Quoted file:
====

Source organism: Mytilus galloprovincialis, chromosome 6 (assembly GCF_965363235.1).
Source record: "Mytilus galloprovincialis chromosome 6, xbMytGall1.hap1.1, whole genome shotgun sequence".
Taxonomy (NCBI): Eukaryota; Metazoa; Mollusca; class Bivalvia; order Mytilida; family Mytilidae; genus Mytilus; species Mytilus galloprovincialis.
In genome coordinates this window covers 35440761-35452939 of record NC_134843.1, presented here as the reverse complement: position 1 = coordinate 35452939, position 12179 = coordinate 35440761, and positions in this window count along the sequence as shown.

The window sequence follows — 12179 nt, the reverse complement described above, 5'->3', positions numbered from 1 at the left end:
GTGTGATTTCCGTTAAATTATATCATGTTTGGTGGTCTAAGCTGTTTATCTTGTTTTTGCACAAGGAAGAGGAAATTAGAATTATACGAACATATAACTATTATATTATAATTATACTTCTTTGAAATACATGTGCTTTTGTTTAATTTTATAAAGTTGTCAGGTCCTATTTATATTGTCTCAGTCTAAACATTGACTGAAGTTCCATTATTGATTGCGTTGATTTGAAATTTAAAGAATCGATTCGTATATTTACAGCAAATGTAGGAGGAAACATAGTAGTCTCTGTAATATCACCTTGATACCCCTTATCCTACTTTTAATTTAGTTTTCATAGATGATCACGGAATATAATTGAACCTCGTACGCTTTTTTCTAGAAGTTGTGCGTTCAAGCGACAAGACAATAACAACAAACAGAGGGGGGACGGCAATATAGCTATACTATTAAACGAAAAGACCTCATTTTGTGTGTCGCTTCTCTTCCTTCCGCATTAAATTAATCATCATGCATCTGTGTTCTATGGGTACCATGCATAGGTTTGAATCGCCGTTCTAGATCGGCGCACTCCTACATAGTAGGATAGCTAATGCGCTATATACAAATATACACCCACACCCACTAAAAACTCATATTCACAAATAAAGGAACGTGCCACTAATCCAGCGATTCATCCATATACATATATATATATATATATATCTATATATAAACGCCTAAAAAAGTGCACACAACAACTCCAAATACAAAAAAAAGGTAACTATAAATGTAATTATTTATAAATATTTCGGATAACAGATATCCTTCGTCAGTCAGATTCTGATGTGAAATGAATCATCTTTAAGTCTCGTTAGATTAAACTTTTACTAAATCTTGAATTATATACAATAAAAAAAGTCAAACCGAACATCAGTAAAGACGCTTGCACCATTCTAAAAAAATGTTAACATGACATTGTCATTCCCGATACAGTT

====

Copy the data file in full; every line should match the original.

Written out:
Source organism: Mytilus galloprovincialis, chromosome 6 (assembly GCF_965363235.1).
Source record: "Mytilus galloprovincialis chromosome 6, xbMytGall1.hap1.1, whole genome shotgun sequence".
Taxonomy (NCBI): Eukaryota; Metazoa; Mollusca; class Bivalvia; order Mytilida; family Mytilidae; genus Mytilus; species Mytilus galloprovincialis.
In genome coordinates this window covers 35440761-35452939 of record NC_134843.1, presented here as the reverse complement: position 1 = coordinate 35452939, position 12179 = coordinate 35440761, and positions in this window count along the sequence as shown.

The window sequence follows — 12179 nt, the reverse complement described above, 5'->3', positions numbered from 1 at the left end:
GTGTGATTTCCGTTAAATTATATCATGTTTGGTGGTCTAAGCTGTTTATCTTGTTTTTGCACAAGGAAGAGGAAATTAGAATTATACGAACATATAACTATTATATTATAATTATACTTCTTTGAAATACATGTGCTTTTGTTTAATTTTATAAAGTTGTCAGGTCCTATTTATATTGTCTCAGTCTAAACATTGACTGAAGTTCCATTATTGATTGCGTTGATTTGAAATTTAAAGAATCGATTCGTATATTTACAGCAAATGTAGGAGGAAACATAGTAGTCTCTGTAATATCACCTTGATACCCCTTATCCTACTTTTAATTTAGTTTTCATAGATGATCACGGAATATAATTGAACCTCGTACGCTTTTTTCTAGAAGTTGTGCGTTCAAGCGACAAGACAATAACAACAAACAGAGGGGGGACGGCAATATAGCTATACTATTAAACGAAAAGACCTCATTTTGTGTGTCGCTTCTCTTCCTTCCGCATTAAATTAATCATCATGCATCTGTGTTCTATGGGTACCATGCATAGGTTTGAATCGCCGTTCTAGATCGGCGCACTCCTACATAGTAGGATAGCTAATGCGCTATATACAAATATACACCCACACCCACTAAAAACTCATATTCACAAATAAAGGAACGTGCCACTAATCCAGCGATTCATCCATATACATATATATATATATATATATCTATATATAAACGCCTAAAAAAGTGCACACAACAACTCCAAATACAAAAAAAAGGTAACTATAAATGTAATTATTTATAAATATTTCGGATAACAGATATCCTTCGTCAGTCAGATTCTGATGTGAAATGAATCATCTTTAAGTCTCGTTAGATTAAACTTTTACTAAATCTTGAATTATATACAATAAAAAAAGTCAAACCGAACATCAGTAAAGACGCTTGCACCATTCTAAAAAAATGTTAACATGACATTGTCATTCCCGATACAGTT